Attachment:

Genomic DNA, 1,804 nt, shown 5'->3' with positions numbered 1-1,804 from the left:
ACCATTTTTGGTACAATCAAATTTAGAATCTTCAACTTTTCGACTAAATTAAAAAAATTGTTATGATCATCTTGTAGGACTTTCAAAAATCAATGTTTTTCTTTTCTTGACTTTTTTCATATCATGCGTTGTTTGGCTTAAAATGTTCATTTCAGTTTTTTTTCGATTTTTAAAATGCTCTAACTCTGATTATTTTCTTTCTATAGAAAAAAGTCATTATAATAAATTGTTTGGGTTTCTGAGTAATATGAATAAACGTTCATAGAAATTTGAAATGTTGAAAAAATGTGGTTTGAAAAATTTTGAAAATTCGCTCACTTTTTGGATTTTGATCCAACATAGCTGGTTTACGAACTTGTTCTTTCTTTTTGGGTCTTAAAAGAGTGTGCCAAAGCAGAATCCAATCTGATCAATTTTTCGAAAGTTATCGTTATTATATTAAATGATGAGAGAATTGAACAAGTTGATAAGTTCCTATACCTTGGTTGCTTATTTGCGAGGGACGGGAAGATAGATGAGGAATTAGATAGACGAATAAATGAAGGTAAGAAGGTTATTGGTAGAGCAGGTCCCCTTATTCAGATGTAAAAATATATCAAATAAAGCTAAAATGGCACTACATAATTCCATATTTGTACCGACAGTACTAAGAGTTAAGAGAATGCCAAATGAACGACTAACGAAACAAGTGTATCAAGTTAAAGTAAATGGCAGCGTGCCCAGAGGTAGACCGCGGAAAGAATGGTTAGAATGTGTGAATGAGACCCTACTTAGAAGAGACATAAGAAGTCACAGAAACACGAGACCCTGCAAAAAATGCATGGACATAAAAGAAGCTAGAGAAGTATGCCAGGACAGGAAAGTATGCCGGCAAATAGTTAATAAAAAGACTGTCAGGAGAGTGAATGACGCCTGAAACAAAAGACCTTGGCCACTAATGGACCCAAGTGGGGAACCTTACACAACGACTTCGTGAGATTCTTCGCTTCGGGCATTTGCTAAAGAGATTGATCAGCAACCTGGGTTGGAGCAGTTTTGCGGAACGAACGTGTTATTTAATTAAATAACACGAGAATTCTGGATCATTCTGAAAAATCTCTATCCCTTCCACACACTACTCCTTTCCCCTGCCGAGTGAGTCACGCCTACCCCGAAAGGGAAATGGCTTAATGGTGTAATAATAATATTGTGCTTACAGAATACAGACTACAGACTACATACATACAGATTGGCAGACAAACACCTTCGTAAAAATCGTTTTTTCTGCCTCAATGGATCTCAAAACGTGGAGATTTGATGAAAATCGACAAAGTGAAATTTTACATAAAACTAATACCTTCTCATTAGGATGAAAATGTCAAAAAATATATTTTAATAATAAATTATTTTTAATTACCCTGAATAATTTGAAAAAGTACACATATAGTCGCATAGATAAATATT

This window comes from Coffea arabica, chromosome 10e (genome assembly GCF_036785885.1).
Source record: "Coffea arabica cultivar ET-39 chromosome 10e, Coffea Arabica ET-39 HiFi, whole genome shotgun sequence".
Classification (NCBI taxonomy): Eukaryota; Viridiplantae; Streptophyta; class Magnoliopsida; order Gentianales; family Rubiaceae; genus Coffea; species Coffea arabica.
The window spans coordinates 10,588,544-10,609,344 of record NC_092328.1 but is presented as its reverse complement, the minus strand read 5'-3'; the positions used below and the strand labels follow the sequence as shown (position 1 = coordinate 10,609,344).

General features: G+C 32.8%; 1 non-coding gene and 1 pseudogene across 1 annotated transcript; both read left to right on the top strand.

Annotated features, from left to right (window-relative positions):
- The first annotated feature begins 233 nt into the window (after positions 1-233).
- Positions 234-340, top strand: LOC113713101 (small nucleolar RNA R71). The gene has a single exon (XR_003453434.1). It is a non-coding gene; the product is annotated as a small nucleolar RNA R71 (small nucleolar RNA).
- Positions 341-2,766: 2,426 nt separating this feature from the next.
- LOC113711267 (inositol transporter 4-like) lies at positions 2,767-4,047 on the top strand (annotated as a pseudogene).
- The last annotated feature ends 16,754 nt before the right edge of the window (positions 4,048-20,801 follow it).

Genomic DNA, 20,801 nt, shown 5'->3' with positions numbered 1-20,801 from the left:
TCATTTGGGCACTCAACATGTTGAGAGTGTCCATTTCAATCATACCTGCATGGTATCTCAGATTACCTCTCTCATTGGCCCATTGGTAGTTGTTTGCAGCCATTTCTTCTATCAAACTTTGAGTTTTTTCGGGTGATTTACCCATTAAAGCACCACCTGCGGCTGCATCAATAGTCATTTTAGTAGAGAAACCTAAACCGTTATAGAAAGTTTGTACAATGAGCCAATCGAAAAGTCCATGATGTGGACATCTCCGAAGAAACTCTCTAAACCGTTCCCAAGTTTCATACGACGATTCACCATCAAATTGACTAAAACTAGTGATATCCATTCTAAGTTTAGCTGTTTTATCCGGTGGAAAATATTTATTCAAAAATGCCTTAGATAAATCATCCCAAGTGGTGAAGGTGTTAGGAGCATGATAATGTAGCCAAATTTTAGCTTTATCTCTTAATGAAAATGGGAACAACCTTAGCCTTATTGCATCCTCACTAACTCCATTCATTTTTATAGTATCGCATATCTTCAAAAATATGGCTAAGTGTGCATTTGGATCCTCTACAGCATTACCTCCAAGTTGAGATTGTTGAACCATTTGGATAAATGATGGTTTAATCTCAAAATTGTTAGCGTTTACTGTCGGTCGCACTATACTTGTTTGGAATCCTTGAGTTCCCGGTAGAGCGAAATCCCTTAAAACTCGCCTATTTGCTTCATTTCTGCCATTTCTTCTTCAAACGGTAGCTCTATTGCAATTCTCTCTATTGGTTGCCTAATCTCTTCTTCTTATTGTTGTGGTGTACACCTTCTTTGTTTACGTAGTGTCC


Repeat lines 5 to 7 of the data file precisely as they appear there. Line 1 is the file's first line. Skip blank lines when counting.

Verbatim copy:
Classification (NCBI taxonomy): Eukaryota; Viridiplantae; Streptophyta; class Magnoliopsida; order Gentianales; family Rubiaceae; genus Coffea; species Coffea arabica.
The window spans coordinates 10,588,544-10,609,344 of record NC_092328.1 but is presented as its reverse complement, the minus strand read 5'-3'; the positions used below and the strand labels follow the sequence as shown (position 1 = coordinate 10,609,344).

General features: G+C 32.8%; 1 non-coding gene and 1 pseudogene across 1 annotated transcript; both read left to right on the top strand.